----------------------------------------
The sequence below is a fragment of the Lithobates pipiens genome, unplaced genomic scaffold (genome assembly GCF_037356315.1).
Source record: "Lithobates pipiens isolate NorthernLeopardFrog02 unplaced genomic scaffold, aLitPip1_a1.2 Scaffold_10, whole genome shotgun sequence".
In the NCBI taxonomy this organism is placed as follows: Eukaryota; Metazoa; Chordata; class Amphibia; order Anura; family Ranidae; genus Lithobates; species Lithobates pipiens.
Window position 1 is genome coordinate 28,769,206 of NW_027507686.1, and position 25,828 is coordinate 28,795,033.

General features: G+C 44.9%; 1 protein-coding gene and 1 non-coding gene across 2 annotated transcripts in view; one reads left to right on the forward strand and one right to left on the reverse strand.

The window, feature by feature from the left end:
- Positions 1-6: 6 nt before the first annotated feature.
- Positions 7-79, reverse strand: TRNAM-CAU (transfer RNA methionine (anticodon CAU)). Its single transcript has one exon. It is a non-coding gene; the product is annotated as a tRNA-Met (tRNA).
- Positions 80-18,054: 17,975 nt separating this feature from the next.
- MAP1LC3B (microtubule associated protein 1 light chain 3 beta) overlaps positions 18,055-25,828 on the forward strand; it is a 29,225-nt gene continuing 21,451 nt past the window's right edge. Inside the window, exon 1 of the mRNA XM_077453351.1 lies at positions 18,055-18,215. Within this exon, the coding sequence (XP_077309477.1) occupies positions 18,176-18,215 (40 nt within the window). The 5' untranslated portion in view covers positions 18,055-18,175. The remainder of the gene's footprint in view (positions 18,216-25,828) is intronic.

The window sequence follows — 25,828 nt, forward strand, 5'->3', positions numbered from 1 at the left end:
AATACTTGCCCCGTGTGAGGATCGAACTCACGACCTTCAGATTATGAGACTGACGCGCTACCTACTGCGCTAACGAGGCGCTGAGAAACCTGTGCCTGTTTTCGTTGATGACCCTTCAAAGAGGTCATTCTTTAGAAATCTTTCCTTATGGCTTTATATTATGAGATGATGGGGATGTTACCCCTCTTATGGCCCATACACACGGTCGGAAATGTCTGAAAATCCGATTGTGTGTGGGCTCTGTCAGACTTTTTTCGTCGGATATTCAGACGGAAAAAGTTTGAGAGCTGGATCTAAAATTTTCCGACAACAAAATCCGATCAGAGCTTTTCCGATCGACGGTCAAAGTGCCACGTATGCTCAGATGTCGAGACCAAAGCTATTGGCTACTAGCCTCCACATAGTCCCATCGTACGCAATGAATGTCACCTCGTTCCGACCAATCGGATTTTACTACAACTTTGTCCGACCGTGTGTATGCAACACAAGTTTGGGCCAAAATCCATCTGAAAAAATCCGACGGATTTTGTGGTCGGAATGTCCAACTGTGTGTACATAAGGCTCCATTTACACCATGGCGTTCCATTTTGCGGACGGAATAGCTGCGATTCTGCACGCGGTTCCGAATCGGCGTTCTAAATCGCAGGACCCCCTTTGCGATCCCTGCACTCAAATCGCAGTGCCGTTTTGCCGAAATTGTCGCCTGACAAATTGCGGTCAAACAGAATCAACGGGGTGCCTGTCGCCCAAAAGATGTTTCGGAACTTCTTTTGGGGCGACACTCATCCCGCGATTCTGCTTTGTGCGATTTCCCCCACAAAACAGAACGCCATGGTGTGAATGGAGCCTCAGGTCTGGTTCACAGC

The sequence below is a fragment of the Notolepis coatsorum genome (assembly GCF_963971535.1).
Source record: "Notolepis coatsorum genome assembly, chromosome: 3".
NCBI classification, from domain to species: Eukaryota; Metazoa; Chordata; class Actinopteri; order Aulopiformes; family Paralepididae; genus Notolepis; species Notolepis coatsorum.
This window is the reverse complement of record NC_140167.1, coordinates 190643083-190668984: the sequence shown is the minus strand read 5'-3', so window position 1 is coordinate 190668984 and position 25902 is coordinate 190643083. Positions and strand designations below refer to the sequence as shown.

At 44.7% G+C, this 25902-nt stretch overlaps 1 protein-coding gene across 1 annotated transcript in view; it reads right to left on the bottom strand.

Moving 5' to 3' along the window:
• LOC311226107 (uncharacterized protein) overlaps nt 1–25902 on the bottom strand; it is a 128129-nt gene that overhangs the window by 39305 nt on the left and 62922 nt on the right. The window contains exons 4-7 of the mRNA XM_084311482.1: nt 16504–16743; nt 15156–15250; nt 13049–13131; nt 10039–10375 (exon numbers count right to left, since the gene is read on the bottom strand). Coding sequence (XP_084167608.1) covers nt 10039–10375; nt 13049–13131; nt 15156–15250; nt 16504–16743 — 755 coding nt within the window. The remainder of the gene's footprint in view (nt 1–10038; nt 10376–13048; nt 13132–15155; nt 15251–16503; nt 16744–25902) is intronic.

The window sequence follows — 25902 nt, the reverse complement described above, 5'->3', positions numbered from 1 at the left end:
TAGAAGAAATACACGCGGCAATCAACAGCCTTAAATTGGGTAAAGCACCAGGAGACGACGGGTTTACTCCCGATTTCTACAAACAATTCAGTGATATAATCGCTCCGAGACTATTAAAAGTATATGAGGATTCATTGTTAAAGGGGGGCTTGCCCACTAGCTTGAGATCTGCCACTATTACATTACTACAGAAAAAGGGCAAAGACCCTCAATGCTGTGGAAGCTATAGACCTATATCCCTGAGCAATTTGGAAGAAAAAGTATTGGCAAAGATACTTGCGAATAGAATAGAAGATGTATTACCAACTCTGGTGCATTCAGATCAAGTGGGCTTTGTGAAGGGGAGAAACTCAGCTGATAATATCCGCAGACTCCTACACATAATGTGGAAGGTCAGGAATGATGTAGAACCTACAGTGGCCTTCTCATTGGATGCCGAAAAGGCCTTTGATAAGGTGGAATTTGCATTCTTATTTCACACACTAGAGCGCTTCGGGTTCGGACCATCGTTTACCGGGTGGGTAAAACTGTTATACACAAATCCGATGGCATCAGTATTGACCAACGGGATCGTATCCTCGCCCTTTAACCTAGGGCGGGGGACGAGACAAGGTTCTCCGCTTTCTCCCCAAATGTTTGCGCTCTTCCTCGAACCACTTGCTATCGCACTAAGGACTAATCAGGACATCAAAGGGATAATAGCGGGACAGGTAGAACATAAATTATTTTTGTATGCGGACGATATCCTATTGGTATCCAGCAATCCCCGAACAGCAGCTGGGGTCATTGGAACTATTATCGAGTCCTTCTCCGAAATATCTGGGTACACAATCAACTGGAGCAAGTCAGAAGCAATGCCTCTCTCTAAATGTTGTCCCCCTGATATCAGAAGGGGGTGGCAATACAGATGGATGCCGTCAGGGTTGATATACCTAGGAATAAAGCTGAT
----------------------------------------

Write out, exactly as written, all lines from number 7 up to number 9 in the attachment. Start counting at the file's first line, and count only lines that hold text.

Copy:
- Positions 1-6: 6 nt before the first annotated feature.
- Positions 7-79, reverse strand: TRNAM-CAU (transfer RNA methionine (anticodon CAU)). Its single transcript has one exon. It is a non-coding gene; the product is annotated as a tRNA-Met (tRNA).
- Positions 80-18,054: 17,975 nt separating this feature from the next.